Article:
Irish Olympian Billy Twomey has failed to overturn his elimination from a Wellington CSI5* grand prix for blood on the horse’s flanks, after returning the winning round.

This is the first time the FEI Tribunal has scrutinised the wording of FEI rules for blood eliminations, and the varied definitions of “in competition. ” It is also the second time in a month that the scope of ground jury jurisdiction has come under the legal microscope  – under sports law, a field-of-play decision is unchallengeable.

Twomey was eliminated after the $US 99,000 to-the-winner jump-off on March 15, after routine boot and bandage control found blood on Lady Lou’s left flank from spurs. As a result, Twomey was demoted to sixth.

Twomey was represented by UK attorneys Keystone Law, who argued a large number of legal points to the head of the Tribunal, José A. Rodriguez Alvarez, sitting as a panel of one.

These included:

  • That matters in FEI General Regulations (GRs) listed ground jury decisions as matters only arising during the course of a jumping round;
  • This was not, as stated by the FEI, elimination for veterinary reasons.
  • The FEI’s wrong assertion that “the blood occurred during the competition”. In video close-ups, there was no blood while he remained in the ring, before leaving through the hustle and bustle of well-wishers, when he assumes the mark occurred.
  • He was the last to go and jumped the fastest clear, so the sporting contest was over, and he was announced the winner.
  • That the FEI Stewards Manual protocol for blood, was implemented deficiently. It is specific to “any time in connection with the warm-up for a competition or at any time in connection with a horse leaving a competition arena”. By contrast under Jumping Rules (JRs) mandatory elimination enables the ground jury to act immediately upon seeing blood so the round can be stopped. As Twomey was not eliminated as per the JRs, the officials should have addressed blood on the flanks in connection with having left the arena;
  • Spot elimination during a round is allowed where a horse was bleeding from the nose. But Twomey’s elimination was only starting from the point of post-round Boot and Bandage Control.
  • The ground jury decision was arbitrary, assuming that because there was a mark after the finish, it was there during the competition.
  • That Tribunal should draw an adverse inference [negative conclusion] from the incomplete disclosure of officials’ reports from the day.

Twomey recalled that people were gathering to congratulate him, and with less room to get through Lady Lou became unsettled and bumped the exit archway. At boot and bandage control he was told blood could be seen but no pictures were taken (which allegation was disputed). He was allowed to walk around and only after about 20 to 30 minutes was the glove test conducted. It was a hot day and a veterinarian said gloves could induce the bleeding.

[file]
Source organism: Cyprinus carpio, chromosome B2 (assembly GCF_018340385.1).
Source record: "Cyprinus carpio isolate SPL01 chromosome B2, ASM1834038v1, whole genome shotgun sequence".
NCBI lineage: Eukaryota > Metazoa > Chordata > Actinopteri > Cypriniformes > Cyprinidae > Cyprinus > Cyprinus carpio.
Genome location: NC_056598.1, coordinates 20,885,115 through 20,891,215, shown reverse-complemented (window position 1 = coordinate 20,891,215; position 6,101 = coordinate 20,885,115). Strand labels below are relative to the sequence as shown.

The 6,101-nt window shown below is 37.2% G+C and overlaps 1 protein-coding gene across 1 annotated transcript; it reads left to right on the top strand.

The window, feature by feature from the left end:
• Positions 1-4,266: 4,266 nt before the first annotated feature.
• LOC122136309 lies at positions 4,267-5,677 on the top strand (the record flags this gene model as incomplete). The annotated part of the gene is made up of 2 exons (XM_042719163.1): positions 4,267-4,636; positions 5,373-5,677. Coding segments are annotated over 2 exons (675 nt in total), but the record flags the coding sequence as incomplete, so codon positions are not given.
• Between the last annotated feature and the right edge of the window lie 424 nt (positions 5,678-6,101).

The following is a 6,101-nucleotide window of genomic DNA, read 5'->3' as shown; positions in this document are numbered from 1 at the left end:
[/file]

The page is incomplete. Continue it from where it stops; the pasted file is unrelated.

In response, the FEI did not believe officials took a wrong decision. Twomey could have lodged a protest within 30 minutes, but did not. It was the riders’ responsibility to know the rules; there was no remedy later.

While Twomey argued that the ground jury decision did not fall into either of two categories, the FEI said it fell into both. Tribunal clarified these conditions do not have to be concurrent.

The Tribunal noted various arguments about how “Competition” and “In-Competition” is defined. “In-Competition” in the EADCMRs (anti doping rules) relates to doping control and cannot be applied in this case. The same time-frame reference is found in FEI Veterinary Regulations (VRs). The JRs do not define Competition, while the GRs are “not very helpful” in determining at what point a Competition is over. The definitions of Period of Events in both VRs and GRs are more of assistance. Tribunal said “the only logical explanation is that a competition cannot be understood as being concluded unless the final and official results have been announced.

“This does not mean when the Appellant had completed his jump-off … but only once the Ground Jury has taken into consideration all eventual disqualifications, eliminations, protests etc.

“If he had gone earlier in the jump-off, it would be clear that the competition was not completed after his performance. In any case, Boot and Bandage Control is part of the competition, and – as in the case at hand – might determine the final and official results.”

The Tribunal said the Stewards Manual is guidance and not one of the leading body of rules. In any event it states that FEI Statutes, GRs or Sport Rules have precedence when there is conflict.

The Tribunal also disagreed this was not an elimination for veterinary reasons. Stewards – despite not being veterinarians – were entitled to conduct the boot and bandage control and more specifically the Protocol for blood on flanks, thus reaching conclusions of a veterinary nature.

In dismissing the appeal, the Tribunal said no deposit shall be returned to the Appellant and ordered each party to pay their own costs.